BANGALORE: A conference which took place in Raheja Towers recently was on the theme, ‘To draw our attention towards the unplanned and haphazard planning taking place in Bangalore and many other cities in India and in the world’.
Sheila Sri Prakash, an architect and planner of Indian origin and founder of Shilpa Architects in Chennai gave a brief introduction into the historical background of our country and how today, city planning should take place without tampering these historical aesthetic values. She spoke about the ancient town planning, the cultural superpower which India was and the earlier joint family system which India had. However with the changing times these aspects have not been taken into our growth study is what she purported.
Sheila, in the course of her presentation gave an insight into the Design Innovation Council World Economic Forum. Shiela threw light on how a city should develop keeping in mind the different spheres. Sheila also spoke about the Reprocity Design Index concept which she has come out with. The index prescribes parameters and metrics surrounding the sustainable design to factor the environment, sociology and economics. According to this, if a design has to be formulated, then it should be done by an interaction with all the stakeholders of the system i.e, if a plan has to be brought up, then it should be done by consulting the government or the transport or the young and the older generation. This would enable the plan to be successful as it would cater to the needs and demands of all.
Further, she stressed upon the need to have public spaces which would stimulate thinking.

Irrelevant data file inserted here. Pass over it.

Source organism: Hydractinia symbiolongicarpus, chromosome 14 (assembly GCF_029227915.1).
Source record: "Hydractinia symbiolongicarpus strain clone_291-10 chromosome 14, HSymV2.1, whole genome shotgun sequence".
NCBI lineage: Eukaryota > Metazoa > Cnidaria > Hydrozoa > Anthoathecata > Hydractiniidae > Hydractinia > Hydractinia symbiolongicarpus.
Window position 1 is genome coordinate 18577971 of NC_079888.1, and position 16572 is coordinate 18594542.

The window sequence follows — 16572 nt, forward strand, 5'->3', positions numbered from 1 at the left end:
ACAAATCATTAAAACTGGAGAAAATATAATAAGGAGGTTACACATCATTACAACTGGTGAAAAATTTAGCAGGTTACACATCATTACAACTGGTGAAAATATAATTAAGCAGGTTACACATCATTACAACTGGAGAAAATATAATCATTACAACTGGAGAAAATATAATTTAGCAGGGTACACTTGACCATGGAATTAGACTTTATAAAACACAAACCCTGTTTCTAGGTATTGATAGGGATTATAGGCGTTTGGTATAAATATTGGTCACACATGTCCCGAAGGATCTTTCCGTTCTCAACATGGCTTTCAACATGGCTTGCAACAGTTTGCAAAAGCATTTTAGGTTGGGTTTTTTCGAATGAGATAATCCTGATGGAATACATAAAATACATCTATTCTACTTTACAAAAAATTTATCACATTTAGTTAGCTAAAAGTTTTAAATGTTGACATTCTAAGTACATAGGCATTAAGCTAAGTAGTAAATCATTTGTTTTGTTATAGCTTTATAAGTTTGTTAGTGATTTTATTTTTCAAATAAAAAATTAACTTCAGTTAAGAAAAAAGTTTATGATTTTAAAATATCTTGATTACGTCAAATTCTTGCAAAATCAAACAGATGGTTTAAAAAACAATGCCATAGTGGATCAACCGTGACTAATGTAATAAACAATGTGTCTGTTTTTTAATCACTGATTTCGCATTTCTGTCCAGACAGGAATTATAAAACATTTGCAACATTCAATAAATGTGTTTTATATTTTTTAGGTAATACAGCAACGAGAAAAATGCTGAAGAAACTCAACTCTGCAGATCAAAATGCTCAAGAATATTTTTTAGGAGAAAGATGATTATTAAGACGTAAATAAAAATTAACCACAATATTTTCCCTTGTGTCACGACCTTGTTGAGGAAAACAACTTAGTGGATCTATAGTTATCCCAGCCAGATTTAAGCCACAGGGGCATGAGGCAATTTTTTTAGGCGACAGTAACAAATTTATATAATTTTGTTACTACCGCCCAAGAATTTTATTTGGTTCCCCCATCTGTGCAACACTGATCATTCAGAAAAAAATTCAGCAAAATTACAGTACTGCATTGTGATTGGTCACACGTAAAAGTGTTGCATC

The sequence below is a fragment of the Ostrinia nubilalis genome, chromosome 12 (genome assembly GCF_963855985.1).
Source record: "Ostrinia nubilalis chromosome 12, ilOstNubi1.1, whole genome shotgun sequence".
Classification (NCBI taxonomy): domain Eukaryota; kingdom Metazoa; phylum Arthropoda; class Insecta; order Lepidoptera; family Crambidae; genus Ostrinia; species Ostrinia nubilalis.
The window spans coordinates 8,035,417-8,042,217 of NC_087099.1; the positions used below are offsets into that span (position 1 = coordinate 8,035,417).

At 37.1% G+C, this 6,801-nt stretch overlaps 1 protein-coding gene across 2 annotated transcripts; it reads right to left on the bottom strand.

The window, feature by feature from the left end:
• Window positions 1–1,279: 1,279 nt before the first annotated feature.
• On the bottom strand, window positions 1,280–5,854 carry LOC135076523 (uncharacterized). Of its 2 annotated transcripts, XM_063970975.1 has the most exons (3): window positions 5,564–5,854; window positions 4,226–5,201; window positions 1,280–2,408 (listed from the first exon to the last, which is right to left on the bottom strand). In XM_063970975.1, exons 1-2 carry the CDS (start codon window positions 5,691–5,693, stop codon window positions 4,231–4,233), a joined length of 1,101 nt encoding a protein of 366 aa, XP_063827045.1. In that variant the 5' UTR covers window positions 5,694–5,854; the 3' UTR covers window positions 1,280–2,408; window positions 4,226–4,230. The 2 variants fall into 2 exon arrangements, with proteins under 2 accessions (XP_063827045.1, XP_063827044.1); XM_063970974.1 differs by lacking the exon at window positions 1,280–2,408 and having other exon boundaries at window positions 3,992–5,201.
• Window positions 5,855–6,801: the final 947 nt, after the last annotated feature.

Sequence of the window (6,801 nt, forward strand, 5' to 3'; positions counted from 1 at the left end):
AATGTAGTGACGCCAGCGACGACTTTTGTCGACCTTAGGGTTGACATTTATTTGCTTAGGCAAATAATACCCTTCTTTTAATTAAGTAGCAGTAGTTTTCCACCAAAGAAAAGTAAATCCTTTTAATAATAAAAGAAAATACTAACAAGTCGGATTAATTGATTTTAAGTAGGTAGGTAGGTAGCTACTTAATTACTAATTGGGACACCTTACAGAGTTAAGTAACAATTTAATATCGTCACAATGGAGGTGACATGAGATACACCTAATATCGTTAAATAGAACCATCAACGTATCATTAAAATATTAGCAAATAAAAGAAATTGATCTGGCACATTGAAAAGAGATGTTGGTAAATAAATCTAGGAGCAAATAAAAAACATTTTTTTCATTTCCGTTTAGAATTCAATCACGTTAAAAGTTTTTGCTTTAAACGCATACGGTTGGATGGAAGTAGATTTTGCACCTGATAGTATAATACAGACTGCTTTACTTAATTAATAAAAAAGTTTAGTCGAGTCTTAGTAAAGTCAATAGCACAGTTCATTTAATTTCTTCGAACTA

“A comparative analysis has to be done while developing any city. If it is called a silicon valley then there is a need to analyse what are the things which silicon valley has, but Bangalore does not and likewise there is need to analyse what are things which Bangalore has and Silicon valley does not. This comparison would enable Bangalore and other cities to develop and have a proper town planning,” she said.
The main problems in Bangalore which Sheila pointed out were that of urban congestion, lack of social infrastructure and unsustainable urban infrastructure. “The shops are found haphazardly and there is a lack of proper planning in the city. Also, there is need for proper planning as it would help the cities from the problem of over population in the future,” she said.
Lastly, she explained about her project YOWDEE. “The project aims to address the need for high quality and well designed single family homes around the world. The project would provide customisable and standardised good for home designs for free to millions of middle class Indians who already own a small piece of land and aspire to home ownership. There is an urgent need for a proper town planning in Bangalore and in many of the major cities in India. The haphazard development and the congestion of the shops has to be replaced by proper planning,” she said.